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For a distant native son, there’s nothing quite like the first day of SXSW.
SXSW DISPATCH: DAY ONE
Jeff Leven Begins His Annual Immersion
in a Reflective Mood
Few people think of me as a Texan—with a slight trace of a Northern Ohio accent instead of a drawl, few overt trappings of my state’s stereotypical Marlboro men and hopefully a bit more linguistic facility than its more famous politicians, there isn’t much about me that belies nearly two decades spent in the heart of Texas. Still, it’s something that creeps into you, plants subtle but visceral allegiances and finds recognition in moments of homecoming. Coming up I-35 every year, there’s a part of me that feels a profound joy of return, and the lyrics to a song by Texas’ inevitable Robert Earl Keen always creep back into my head: “Feels so good, feeling good again.” Not that I don’t feel good at least a good chunk of the rest of the time, but the point remains that, for a distant native son, there’s nothing quite like the first day of SXSW. It’s the reintroduction to a familiar ritual, the opening of a lane of memory that’s stacked with past remembrances. That said, as something I started in high school, there’s something about SXSW that forces me at least to come to grips with the inevitability of aging in a business where the endless struggle is to stay current. Like the Warped Tour, SXSW is an institution that’s older than a fair percentage of its attendees and at times you catch yourself becoming the rockist version of the jazz world’s moldy figs or the cranky old men who hovered at the soundboard back when you started going to these things who stood arms folded, not quite grasping the very things you thought were new and exciting. Hey nineteen.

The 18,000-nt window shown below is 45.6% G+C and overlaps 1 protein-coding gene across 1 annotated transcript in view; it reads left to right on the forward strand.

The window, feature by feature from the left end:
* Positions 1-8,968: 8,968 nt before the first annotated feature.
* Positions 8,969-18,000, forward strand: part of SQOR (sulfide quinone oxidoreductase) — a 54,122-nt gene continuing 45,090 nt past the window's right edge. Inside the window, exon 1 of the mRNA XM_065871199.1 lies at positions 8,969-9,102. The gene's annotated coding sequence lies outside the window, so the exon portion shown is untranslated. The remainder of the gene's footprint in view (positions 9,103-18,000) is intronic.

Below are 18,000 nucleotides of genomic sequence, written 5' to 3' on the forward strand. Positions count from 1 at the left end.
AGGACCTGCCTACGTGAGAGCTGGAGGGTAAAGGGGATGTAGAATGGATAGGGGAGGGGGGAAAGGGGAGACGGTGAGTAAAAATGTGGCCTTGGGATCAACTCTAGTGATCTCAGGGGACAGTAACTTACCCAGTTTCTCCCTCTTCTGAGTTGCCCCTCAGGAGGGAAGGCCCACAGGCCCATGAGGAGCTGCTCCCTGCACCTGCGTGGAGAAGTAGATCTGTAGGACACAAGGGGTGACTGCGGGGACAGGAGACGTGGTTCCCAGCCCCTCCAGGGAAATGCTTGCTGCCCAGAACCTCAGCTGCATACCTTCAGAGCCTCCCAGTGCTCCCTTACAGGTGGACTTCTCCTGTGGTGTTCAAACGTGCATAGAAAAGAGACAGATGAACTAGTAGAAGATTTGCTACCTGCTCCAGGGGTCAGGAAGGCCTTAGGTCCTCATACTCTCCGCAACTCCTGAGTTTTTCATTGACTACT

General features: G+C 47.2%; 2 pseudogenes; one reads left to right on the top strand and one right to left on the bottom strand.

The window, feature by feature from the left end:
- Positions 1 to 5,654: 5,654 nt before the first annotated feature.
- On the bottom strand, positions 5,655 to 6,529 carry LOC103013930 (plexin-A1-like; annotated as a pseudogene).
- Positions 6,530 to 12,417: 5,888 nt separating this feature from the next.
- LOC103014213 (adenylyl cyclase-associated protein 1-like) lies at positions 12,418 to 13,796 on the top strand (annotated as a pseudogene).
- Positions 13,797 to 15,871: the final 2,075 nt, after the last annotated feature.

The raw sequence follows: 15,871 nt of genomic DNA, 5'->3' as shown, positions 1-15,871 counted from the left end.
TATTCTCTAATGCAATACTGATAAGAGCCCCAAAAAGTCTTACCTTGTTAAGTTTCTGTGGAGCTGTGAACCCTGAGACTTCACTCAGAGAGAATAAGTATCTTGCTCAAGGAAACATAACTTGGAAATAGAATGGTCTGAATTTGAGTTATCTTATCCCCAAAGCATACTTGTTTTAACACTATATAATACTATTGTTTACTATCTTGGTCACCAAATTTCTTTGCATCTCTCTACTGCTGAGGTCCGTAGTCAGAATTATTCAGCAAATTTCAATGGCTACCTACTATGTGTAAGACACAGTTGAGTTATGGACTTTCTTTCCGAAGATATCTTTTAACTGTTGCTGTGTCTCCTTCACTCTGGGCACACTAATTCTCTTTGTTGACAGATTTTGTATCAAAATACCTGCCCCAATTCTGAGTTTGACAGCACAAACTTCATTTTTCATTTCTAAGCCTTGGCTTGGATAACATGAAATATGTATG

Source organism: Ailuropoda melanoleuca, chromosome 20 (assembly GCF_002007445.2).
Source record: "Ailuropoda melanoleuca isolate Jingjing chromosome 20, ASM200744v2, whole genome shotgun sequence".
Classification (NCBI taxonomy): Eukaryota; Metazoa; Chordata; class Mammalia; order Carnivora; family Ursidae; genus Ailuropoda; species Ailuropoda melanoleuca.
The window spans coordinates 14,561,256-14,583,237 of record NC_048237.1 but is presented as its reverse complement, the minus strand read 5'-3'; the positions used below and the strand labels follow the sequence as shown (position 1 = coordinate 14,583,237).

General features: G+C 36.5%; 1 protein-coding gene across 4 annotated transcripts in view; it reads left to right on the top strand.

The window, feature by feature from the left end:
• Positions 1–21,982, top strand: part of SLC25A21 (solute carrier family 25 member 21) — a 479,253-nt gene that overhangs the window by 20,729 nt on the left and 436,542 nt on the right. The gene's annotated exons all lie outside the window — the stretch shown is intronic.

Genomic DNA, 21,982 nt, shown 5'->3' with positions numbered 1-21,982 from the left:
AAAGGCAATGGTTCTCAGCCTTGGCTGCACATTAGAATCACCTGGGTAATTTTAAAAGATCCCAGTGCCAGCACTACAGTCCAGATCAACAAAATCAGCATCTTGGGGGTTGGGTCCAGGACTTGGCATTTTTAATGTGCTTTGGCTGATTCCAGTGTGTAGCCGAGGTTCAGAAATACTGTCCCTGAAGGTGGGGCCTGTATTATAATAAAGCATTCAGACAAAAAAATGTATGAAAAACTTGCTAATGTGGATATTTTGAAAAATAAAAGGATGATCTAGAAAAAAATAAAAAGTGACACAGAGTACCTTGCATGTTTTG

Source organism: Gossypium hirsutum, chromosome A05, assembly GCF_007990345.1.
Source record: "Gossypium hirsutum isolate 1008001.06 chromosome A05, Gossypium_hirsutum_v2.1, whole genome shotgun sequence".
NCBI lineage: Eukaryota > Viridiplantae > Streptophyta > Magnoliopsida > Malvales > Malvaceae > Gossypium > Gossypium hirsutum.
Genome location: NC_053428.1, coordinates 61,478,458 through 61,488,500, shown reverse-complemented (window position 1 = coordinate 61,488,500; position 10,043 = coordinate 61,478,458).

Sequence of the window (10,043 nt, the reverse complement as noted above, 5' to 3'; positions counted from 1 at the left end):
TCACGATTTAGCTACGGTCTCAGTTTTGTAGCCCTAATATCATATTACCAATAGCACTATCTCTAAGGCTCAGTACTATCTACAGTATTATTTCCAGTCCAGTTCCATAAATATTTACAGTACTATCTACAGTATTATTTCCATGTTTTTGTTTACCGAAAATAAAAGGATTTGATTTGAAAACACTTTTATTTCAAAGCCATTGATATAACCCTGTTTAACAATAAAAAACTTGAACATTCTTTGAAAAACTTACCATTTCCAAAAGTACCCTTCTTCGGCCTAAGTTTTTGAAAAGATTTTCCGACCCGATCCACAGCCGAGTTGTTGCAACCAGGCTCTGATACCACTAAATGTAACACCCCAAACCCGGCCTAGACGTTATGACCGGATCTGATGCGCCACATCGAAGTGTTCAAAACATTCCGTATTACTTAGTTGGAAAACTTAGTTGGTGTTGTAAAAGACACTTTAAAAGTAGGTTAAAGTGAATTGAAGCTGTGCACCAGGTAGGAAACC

So tonight I found myself yearning for punk rock and simultaneously wondering whether my very yearning for punk rock is proof that I’m getting old. Even those who love punk rock are hard-pressed to argue that it’s all that shocking any more. As many bands as there are playing great versions of it, its basic gestures have become a relatively accepted stylistic package and its been a few decades since hip hop usurped it as the thing that suggested the possibility of any form of social upheaval that would force anyone to reimagine our society’s possibilities. But has even that hit the skids? It seems like America essentially has a handful of people who are offended by everything and a much larger majority who are offended by virtually nothing, and it’s entirely possible that any machines we have are sponges that absorb the impact of anyone’s raging. Maybe it’s no surprise, then, that EDM has taken over as the counterculture of the moment. Arguably, it alone offers the uncertain crowd control, incendiary juxtaposition of youth and substances and opaqueness to outsiders that it takes to be jarring at a time when a lot of other formerly envelope-pushing music has become perhaps inherently conservative.